Pictures by Dijana Capan / DVision Images / http://www.dvision-images.com
“If you wanna dance, now’s your chance.”
So saying, Valeras’ bass player & vocalist Rose dared festival-goers to defy the Bronte-esque downpour and enjoy themselves.
Read on for five things you missed by staying home in the warm.
1. The rain.
Something was blowing in the wind, but it sure as hell wasn’t Bob Dylan. No, this was the sound of a thousand plastic ponchos rustling under bruised skies – a sight more arguably English than that of windbreakers and cagoules on an overcast beach in Morecombe.
But while the driving rain drove many away in…droves, others didn’t care. The main stage monitors were awash with twirling brollies as the ghost of Gene Kelly flitted through the audience, and the adversarial conditions fostered a sense of unity amongst those who remained. Never before have I had so many conversations with random strangers that began with “Does my hair still look OK?”
An especial shout-out is due to local act Saltwater Sun for considerably brightening the day with their shoegaze/indie/garage-rock set – you deserve to have this band in your life, and luckily for you they’re on your doorstep.
2. Rap on the main stage…
J-Hus delivered a stirring and politically-charged set, fusing musical genres with great versatility. He was preceded by Krept & Konan, who received a rapturous response from the (potentially more receptive) youth crowd – with extended call & responses throughout.
But you couldn’t miss the sudden departure of a few other audience members – who perhaps harbor fond memories of the days when Thin Lizzie were headlining. Seemingly, not everyone took the lyrical references to youthful cats and unwrapping Christmas presents at innocent face-value (“one more sexist slur and I would’ve got up there and hit ‘em!” an angry crowd member tells me as she storms away. Perhaps it was a misunderstanding).
3. …and Valeras on the Introducing Stage.
Performing simultaneously with the Main Stage hip-hop acts, Reading-based Valeras got a much more positive reaction – when was the last time you heard someone screaming “I’m your biggest fan!” without shame during a song?
I don’t blame them. I’ve watched some of the greatest musicians in the world – PiL, Jah Wobble, Madness, Motorhead – and this band are better. I will go on record here and say that Valeras will be huge in the very near future.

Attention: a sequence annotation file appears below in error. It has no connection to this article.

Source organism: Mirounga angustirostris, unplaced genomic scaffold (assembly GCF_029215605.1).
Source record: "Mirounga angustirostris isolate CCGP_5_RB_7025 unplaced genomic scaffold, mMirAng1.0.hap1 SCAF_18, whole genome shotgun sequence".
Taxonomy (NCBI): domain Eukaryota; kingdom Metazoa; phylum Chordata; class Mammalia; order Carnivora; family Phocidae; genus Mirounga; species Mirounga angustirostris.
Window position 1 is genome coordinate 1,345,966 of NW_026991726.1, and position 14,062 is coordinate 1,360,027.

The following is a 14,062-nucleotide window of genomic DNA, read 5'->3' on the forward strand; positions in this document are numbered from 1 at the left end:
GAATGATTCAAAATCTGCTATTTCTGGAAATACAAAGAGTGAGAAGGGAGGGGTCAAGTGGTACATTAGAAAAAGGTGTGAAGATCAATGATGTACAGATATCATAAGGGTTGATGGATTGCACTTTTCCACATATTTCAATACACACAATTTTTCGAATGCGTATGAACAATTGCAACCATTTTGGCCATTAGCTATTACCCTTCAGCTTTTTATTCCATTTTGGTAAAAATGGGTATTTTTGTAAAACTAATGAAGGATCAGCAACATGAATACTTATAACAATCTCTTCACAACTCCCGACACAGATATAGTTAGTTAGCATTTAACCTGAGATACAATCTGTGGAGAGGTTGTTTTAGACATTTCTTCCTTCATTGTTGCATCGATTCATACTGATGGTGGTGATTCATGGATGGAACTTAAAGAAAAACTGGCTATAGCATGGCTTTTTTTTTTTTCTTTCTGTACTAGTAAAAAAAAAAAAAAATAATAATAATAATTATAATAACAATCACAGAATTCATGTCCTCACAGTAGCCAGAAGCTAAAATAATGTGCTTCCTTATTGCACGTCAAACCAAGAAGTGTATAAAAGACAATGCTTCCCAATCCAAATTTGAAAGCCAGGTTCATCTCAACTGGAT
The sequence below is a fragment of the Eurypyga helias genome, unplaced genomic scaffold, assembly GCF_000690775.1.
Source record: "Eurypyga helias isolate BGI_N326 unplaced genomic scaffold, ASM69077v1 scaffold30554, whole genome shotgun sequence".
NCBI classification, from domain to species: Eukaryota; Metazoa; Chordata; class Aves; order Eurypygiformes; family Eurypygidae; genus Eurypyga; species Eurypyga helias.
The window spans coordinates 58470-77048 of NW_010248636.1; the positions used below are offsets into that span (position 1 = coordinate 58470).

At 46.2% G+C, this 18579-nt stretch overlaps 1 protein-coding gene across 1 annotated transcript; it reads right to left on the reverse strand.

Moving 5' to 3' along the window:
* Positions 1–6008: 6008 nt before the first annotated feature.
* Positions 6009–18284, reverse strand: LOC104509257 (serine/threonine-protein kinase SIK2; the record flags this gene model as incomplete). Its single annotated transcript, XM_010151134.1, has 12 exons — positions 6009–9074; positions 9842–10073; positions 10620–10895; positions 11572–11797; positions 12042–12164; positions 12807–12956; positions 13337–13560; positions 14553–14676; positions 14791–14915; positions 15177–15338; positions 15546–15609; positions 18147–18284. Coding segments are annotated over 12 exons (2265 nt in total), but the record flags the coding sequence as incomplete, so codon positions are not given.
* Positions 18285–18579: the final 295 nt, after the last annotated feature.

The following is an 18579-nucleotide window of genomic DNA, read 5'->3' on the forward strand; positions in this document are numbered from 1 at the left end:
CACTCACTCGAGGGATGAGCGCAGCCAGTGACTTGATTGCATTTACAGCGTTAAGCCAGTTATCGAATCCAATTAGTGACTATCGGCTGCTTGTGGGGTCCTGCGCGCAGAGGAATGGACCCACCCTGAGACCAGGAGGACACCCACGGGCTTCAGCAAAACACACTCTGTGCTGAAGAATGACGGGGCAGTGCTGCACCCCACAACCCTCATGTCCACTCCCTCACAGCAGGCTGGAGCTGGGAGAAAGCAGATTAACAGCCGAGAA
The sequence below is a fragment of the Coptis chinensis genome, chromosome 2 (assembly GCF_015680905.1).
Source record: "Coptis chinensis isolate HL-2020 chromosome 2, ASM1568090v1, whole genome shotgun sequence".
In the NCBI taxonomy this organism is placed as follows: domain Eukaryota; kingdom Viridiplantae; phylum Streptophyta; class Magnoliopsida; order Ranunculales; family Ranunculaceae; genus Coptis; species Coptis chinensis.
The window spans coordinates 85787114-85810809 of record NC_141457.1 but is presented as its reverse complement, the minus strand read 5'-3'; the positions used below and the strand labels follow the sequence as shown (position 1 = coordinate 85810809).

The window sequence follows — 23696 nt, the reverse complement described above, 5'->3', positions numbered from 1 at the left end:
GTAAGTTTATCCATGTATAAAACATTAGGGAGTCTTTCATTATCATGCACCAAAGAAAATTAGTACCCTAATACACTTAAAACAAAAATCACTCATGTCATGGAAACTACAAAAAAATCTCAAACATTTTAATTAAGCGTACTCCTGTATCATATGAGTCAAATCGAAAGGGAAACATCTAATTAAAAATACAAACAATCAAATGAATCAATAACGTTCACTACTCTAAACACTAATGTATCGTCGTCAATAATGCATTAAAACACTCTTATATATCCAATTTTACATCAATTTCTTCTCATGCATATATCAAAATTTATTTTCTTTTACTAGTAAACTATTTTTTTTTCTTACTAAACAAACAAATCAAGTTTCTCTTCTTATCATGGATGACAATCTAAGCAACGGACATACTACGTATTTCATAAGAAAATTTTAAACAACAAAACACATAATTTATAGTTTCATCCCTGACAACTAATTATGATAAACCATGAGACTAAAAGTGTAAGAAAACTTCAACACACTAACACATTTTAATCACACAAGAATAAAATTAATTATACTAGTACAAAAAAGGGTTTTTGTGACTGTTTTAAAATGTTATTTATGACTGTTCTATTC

It’s customary when writing about “new bands” to draw comparisons with more established acts, in order to help the reader “hear” their music. I cannot do this with Valeras as they have a genuinely new sound, and to draw comparisons would only play down how unique it is. Given that they gig heavily in Berkshire, I would strongly recommend you go hear it for yourself – now, before they command £60 tickets for every gig they play.
But to give you a sense of what you missed – a line of four guitars framing a drummer; five people who mixed sincerity, passion and humour; and songs that (to paraphrase Alan Bennett) make you feel as if someone’s reached out and taken your hand on a cold and stormy day.
4. Kings of Leon and the Pop contingent
Kings of Leon capped a day that featured The Vaccines and The Courteeners. Sadly it wasn’t my body temperature that was on fire, but they made up for that with a sterling song about pyrotechnics and love (I think that’s what it’s about?)
With the Main Stage arena finally near-capacity, this was arguably the one time that Reading Festival felt like Reading Festival. As hit followed hit, the audience swelled, the darkness fell away, and someone hoisted a Union Jack flag into the air. I could’ve cried – it felt like a real sign of unity and coming-together-despite-it-all.
The wind caught it; it billowed, and flapped, and then collapsed on itself.
But no-one noticed. It was their last chance to dance at Reading Festival 2018, and the audience – young and old, rockers and rappers – embraced it, and each other, like long-lost lovers.
5. Realising you can go home and talk about it now.
And that’s that – people slink away from their abandoned tents like men from guilty trysts; optimistic folk try striking up conversations with come-downers in the taxi ranks; and the inevitable discussions about whether Melvin Benn’s Reading Festival “is really rock anymore” resume.
Personally, I don’t care what label people slap on it – any festival that gives a leg-up to local bands while celebrating a diverse range of established ones seems pretty unbeatable to me…
…though it’d be even better if someone came to their senses and stuck Marillion on the line-up next year. Seriously – I’ve been waiting 35 years.